What's the process of writing a play for Y+H... best bits, bits you'd rather avoid?
I wrote Second Afterlife in a few short bursts in between working on Broken River - the play I wrote and directed for STAB in 2013. Broken River was this big, epic, political piece, and so writing for Young and Hungry was a great way to cut loose. It was all about being fast and funny and letting my imagination run riot - my main driving force was writing something that would be fun to watch and fun to stage. 
 
How involved are you in the rehearsal process?
I worked with both directors throughout their rehearsal process, adapting the script to respond to their discoveries with the cast. That said, I was less involved than I am with productions of my work that I put on with Trick of the Light, where Hannah and I work very collaboratively and where much of the honing of the script is done on the floor or throughout the season. In some ways I found this really freeing. It meant I could write these ridiculous stage directions as provocations for the company, without censoring myself by thinking of the realities of how to make them work (coughsorrykerrynsorryleon). It's been pretty exciting to see how these have been realised.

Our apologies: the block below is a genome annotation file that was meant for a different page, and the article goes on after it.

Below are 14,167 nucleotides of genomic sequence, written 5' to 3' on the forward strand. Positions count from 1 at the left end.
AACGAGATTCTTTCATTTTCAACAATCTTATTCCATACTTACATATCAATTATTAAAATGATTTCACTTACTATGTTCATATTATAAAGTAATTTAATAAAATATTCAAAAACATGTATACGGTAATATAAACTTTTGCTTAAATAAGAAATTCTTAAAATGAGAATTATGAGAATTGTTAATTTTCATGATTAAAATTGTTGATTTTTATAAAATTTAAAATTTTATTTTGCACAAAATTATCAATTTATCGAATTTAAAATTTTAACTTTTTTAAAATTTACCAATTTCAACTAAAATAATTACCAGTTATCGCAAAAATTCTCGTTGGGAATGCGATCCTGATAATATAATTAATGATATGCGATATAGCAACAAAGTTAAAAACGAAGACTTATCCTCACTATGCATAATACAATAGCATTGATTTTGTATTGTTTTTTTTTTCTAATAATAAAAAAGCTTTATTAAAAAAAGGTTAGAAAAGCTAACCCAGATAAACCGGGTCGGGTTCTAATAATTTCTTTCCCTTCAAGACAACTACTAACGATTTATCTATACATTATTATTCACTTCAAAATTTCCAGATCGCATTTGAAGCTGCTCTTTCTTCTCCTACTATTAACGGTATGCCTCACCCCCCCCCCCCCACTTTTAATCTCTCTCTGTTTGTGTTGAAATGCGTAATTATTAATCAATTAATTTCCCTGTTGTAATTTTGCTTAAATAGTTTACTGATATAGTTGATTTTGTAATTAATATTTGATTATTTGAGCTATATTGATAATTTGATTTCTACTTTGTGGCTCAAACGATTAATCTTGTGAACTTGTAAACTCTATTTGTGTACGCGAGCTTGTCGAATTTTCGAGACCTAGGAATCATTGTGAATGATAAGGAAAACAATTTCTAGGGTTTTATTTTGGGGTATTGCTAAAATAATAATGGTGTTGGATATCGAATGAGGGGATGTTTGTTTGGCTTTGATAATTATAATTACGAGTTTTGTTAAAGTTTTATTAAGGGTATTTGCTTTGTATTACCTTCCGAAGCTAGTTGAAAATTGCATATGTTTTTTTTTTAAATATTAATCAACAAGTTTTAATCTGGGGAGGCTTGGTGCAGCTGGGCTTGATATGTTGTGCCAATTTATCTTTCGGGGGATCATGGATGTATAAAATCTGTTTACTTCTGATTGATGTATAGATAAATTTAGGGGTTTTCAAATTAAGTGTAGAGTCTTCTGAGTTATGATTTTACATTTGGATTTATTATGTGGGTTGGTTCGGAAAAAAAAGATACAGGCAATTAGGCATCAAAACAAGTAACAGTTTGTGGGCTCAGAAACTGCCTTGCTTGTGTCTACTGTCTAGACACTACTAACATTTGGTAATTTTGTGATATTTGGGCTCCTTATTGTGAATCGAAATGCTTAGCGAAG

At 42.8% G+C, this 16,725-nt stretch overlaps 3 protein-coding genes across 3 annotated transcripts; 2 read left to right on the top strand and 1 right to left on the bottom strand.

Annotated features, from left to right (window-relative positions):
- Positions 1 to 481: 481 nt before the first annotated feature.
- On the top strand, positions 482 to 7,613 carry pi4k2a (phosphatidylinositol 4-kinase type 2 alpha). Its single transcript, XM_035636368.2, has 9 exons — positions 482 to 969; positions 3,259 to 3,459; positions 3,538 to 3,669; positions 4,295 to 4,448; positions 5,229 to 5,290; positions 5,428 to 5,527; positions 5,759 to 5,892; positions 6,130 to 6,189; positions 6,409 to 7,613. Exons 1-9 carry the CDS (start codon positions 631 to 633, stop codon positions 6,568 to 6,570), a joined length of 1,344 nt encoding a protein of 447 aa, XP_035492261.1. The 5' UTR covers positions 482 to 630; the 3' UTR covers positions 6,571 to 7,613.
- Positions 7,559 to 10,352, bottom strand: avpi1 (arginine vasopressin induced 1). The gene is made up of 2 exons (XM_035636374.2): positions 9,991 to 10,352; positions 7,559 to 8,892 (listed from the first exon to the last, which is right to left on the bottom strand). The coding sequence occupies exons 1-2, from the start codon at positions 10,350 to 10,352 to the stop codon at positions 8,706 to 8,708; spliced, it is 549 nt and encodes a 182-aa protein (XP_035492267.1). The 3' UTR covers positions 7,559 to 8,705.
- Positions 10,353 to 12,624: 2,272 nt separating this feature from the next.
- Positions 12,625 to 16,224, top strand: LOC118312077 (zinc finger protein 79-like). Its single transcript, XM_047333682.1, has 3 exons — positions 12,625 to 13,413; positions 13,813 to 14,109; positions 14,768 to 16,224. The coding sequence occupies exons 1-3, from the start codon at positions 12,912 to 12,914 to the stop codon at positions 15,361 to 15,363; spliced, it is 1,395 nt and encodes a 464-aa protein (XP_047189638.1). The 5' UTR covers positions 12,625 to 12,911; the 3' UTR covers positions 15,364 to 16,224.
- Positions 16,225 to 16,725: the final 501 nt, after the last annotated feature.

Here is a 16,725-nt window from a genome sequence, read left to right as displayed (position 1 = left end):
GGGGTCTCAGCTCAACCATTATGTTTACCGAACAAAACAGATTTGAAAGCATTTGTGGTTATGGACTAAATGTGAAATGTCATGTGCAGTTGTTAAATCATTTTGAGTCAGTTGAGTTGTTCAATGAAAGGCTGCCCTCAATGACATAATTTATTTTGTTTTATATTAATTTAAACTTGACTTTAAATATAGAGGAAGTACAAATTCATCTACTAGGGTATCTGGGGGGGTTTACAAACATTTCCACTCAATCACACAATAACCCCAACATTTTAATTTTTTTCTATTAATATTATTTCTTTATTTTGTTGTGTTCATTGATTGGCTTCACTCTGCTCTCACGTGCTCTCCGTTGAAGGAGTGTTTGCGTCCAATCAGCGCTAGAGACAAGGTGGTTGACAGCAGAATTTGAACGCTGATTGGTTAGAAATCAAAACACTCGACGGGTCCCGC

What are you working on next?
We're currently touring our play The Bookbinder around NZ and Oz, and the script continues to be an ever-evolving beastie. Next I'm going to write a show called Beards! Beards! Beards! about a little girl who aspires to grow the world's most magnificent beard, and a very different play called The Devil's Half-Acre which is a dark magic, political thing set in the slums of Dunedin during the 1860s gold rush. 
You can keep track of what we're up to at www.trickofthelight.co.nz

Written by

Renee Liang

29 Sep 2014

Renee is a writer who is exploring many ways of telling stories, including plays, short stories, poetry (which she also performs), and cross-genre collaborations with composers, musicians, sculptors and filmmakers.